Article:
Transcript - Radio Interview - 2CC - Wednesday, 14 July 2021

Transcript - Radio Interview - 2CC - Wednesday, 14 July 2021  Main Image

By Joel Fitzgibbon

14 July 2021

STEPHEN CENATIEMPO, HOST: Time to catch up with our regular Wednesday contributor, he is the Labor member for Hunter, Joel Fitzgibbon. G'day Joel.




CENATIEMPO: Now you're Hunter Valley based. Newcastle lost the State of Origin based on the paranoia around this. I... look, I understand that we need to get on top of this thing, but we're just taking it that step too far every time.


FITZGIBBON: I thought so, Stephen. We were very excited about securing the State of Origin, it would have been an amazing thing for the region, an area full of football tragics, as you know. But it was an interesting exercise because the community backlash was quite substantial and surprised me. And I suppose it was the ultimate opinion poll, in many senses. Although, no doubt, potentially a vocal minority, but still a very loud one. And I was a bit taken back by it. And it just goes to show how fearful people in our region are of COVID-19 and the possibility of it creeping into our boundaries. So an interesting outcome I thought.


CENATIEMPO: And it's going to keep costing us money on top of money, the federal government has now announced a new support package for those in Sydney. So far – well, until Friday, there'd be no cases outside of Greater Sydney, we now have one case from Goulburn on a construction site there. The point I made before I came to you that Brad Hazzard is refusing to put a definition on what an essential worker is. They're also reluctant to give us true facts on, you know, how many people are actually getting sick from this, the people that are in hospital, do they have co-morbidities? It's almost like there's a deliberate attempt, and this is why all governments of all flavours right across the country, to restrict the amount of information we have to try and keep us in fear.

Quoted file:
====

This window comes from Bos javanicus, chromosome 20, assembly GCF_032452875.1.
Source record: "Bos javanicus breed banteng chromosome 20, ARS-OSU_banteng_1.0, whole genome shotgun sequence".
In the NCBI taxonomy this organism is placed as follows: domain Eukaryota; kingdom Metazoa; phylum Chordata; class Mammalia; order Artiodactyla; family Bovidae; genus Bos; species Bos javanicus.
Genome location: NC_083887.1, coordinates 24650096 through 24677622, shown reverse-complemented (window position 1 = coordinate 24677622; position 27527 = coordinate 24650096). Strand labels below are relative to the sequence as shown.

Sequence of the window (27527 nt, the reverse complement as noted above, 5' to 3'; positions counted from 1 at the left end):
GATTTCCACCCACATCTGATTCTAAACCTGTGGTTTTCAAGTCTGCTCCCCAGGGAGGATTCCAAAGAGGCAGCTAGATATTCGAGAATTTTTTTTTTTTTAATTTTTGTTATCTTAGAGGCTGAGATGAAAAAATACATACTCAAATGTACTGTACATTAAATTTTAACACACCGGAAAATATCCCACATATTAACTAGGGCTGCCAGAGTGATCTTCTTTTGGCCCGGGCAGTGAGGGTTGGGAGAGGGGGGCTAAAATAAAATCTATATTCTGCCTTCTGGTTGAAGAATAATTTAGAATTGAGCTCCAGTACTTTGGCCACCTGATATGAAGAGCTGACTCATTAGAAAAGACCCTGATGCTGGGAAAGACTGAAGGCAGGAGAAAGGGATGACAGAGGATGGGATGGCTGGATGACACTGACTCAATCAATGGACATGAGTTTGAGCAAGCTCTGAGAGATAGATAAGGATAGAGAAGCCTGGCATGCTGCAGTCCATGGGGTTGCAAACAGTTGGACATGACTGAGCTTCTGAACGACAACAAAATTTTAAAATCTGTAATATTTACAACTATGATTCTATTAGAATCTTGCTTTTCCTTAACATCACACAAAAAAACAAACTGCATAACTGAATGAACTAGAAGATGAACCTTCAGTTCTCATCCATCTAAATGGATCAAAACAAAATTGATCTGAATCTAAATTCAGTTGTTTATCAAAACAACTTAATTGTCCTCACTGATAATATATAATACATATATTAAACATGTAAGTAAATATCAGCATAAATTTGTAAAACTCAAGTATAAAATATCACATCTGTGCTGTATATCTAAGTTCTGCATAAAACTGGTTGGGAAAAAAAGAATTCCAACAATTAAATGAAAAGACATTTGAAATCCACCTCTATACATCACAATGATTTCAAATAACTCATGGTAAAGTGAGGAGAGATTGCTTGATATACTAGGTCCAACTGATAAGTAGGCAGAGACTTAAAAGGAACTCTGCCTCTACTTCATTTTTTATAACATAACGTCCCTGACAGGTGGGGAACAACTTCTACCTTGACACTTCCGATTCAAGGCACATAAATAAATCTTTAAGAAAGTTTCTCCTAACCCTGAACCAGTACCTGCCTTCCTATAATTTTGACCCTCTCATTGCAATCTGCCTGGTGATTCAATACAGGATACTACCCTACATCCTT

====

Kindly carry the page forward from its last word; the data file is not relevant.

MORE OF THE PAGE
FITZGIBBON: Yes, New South Wales was hailed as the golden state there for a while, your listeners will remember, mainly I suspect because we had the best tracers in the country in Sydney. But the wheels have well and truly fallen off and confusion reigns supreme. I think the biggest problem in Sydney is that it's half pregnant. Gladys Berejiklian doesn't really want to say or impose a total lockdown because she wants to hang on to that popularity she built not locking Sydney down. But I think most Sydneysiders would now say: gee, please give us a short real lockdown so we can get through this thing rather than this drawn-out-half-lockdown, which is not really working and doing just as much economic harm. And, of course, when you have half a lockdown, you do start getting questions about, or have to face definitional issues, and no one really knows what they're doing, quite frankly. And of course, as you know, the cabinet itself is divided over the extent of a lockdown, how long it should run, etcetera. So, they are all over the place.


CENATIEMPO: I'm going to say, I don't know that it is that divided. I just think some of them are speaking up and the others are seething quietly. My information is that most of them are fed up now. You know...


FITZGIBBON: ... My information is none of them are happy about the way things have proceeded.


CENATIEMPO: Yeah, absolutely. Now your mate Albo – well, we know that he's listed his investment property for $2.1 million. So good luck to him there. But apparently, he's gone to a mine site, but doesn't want anyone to know about it.